By 2000 such relationships were nearly impossible. Payroll was cut so drastically we were struggling just to have enough staff to open fitting room doors and ring up customers. Even though our hours were cut we were still expected to maintain the same sales goals and the same stock and cleanliness expectations. I was a Visual Merchandiser and my job was to make stores look great, ensure new merchandise was put out promptly and in the correct manner, and train employees on how to sell new collections (call it Toyo green not lime, explain how this collection was inspired by Sex and the City or Marc Jacobs), how to stock, and how to dress and style the brand. I was to work 6am – 3pm Monday through Friday with staff continuing my vision evenings and weekends. But since I was salary (AKA no overtime) and a previous store manager, I ended up working many a double shift and would go weeks without a day off just to ensure there was enough coverage to ring up waiting customers and ensure the front table wasn’t stolen from under our noses. I remember one week I worked over 100 hours, and when I shared that with a friend at another Express, she said that was nothing, she had done that for five weeks straight. I won a regional award at that time for top denim sales and was congratulated by my Regional Manager and chewed out by my Regional Visual for the honor. When up on my ladder folding denim and adjusting lights, I was supposed to ignore customers waiting for fitting rooms or searching for their size but the 1998 me just couldn’t disrespect them in such a manner or miss the opportunity for a sale and potential loyal fan. I mean, isn’t the whole point of us being there to make money? I left Express in 2001, frustrated and disappointed that a company I loved had lost sight and direction, however I learned after leaving that it wasn’t just this corporation. The retail tide was changing.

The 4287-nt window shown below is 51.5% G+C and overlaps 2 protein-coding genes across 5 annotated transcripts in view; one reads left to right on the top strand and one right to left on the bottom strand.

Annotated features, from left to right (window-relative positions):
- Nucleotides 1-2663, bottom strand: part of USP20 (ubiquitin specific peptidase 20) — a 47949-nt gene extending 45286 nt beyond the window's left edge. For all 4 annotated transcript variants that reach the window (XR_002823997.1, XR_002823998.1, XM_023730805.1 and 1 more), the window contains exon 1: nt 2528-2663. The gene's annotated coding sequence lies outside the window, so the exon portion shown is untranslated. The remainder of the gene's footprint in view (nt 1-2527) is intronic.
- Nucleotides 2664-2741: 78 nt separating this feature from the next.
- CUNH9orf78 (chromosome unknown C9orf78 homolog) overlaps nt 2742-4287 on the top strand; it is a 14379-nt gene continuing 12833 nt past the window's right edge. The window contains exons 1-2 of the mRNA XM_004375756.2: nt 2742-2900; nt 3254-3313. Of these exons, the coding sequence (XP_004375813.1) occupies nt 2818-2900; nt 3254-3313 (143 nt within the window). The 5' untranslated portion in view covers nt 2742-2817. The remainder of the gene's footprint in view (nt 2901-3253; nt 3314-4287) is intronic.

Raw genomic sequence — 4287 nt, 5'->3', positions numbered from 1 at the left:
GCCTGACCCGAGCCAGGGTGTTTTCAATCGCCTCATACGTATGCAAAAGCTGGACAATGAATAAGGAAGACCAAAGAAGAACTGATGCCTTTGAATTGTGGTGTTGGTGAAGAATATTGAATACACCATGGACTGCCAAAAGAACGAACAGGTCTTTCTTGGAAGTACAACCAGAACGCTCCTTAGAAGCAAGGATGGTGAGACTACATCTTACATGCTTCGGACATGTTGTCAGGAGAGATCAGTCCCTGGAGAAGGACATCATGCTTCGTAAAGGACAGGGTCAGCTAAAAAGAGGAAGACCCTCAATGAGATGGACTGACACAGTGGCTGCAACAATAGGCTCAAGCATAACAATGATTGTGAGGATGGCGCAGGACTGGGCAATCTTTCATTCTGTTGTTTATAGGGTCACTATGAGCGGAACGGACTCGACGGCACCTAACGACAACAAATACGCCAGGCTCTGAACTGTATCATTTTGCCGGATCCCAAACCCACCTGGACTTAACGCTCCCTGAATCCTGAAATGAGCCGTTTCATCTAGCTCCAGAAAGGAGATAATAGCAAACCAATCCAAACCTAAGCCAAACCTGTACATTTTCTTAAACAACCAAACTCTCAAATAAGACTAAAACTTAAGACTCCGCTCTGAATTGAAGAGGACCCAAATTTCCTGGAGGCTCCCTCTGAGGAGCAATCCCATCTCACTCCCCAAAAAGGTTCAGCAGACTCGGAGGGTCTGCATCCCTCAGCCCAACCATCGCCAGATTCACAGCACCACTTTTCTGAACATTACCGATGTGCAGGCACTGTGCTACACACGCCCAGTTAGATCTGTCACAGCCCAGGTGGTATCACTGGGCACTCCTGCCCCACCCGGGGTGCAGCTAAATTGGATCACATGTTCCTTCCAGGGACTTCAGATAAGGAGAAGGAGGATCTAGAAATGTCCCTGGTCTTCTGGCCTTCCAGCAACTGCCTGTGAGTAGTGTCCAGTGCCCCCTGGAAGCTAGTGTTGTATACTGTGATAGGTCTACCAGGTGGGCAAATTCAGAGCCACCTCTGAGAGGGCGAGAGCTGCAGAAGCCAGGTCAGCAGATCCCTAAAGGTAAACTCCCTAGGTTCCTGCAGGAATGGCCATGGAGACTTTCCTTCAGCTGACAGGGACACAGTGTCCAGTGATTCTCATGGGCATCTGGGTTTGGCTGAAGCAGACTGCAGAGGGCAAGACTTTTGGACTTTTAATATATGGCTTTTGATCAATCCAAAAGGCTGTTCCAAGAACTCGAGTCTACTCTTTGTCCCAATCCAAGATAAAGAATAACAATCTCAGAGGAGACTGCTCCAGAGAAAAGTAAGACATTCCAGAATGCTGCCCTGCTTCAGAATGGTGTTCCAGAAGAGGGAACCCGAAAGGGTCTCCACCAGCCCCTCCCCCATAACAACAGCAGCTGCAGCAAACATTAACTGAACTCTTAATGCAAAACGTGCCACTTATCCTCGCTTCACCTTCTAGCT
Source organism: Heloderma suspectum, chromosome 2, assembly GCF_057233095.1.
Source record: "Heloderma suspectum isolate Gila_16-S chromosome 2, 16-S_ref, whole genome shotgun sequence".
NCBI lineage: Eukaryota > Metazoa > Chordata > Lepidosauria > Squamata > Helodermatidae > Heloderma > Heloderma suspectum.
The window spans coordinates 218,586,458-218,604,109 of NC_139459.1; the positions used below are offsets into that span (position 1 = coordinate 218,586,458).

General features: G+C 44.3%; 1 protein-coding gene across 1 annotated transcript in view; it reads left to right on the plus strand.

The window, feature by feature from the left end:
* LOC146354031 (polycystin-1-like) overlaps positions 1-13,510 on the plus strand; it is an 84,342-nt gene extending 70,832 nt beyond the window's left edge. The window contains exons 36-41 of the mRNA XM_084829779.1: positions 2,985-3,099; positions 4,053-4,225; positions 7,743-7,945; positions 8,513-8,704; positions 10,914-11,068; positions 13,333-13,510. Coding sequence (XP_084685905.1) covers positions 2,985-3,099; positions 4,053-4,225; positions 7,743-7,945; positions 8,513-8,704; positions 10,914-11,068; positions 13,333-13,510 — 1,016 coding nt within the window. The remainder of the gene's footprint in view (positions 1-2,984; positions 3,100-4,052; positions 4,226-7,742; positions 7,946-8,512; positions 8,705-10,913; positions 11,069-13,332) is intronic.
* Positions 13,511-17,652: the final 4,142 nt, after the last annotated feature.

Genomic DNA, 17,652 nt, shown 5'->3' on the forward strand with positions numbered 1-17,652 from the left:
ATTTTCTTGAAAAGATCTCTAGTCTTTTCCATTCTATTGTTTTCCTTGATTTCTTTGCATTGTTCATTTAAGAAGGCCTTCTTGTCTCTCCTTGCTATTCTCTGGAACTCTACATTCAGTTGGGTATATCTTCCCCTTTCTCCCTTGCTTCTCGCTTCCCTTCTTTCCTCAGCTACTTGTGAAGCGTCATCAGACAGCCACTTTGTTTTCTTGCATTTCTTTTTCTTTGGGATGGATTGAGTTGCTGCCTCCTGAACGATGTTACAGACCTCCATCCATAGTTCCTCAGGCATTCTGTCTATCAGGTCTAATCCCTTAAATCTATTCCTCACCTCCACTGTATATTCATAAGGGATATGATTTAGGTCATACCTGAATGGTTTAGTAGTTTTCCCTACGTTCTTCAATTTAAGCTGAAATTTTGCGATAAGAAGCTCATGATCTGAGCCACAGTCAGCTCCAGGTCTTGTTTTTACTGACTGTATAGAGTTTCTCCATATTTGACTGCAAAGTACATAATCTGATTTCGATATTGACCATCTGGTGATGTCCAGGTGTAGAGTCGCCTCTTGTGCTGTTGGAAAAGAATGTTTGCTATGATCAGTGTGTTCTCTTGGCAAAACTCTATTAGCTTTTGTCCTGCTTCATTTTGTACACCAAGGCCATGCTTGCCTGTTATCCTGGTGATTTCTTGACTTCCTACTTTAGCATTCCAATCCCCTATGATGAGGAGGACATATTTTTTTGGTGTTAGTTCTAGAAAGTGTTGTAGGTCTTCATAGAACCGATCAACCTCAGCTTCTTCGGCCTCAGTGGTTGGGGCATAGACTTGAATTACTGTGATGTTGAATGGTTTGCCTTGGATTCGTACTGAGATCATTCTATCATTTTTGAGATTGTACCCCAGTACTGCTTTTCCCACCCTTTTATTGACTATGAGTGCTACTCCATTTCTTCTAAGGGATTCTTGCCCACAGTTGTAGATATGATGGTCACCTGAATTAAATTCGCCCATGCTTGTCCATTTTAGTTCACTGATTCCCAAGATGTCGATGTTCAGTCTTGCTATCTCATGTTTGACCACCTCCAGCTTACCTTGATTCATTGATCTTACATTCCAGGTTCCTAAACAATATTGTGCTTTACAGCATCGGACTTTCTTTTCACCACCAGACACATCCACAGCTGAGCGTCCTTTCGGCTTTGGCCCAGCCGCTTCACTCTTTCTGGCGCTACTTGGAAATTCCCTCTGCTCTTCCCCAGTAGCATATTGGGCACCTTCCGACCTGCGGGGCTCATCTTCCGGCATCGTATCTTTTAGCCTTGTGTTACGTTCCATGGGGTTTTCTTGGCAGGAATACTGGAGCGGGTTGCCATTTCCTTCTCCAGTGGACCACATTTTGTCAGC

Recently, there’s been a lot of news of retailers liquidating, being sold, consolidated, filing for bankruptcy and being bought out. As I saw in my years with Limited Brands, such trends are nothing new, it’s just that with the rise in social media there’s more opportunity for the public to hear about such transactions and more of a need for new news. However, I think a lot the reason lately for company changes is the Internet. Costs have been cut even more in brick and mortar stores to be able to keep up with the great deals found on the World Wide Web, and the most expensive cost (after that brick and mortar) is labor. That loyalty I saw in 1998 hardly exists any more with a decline in service, decline in consistent quality or style of brands, and the increased ability to shop around for the best deal.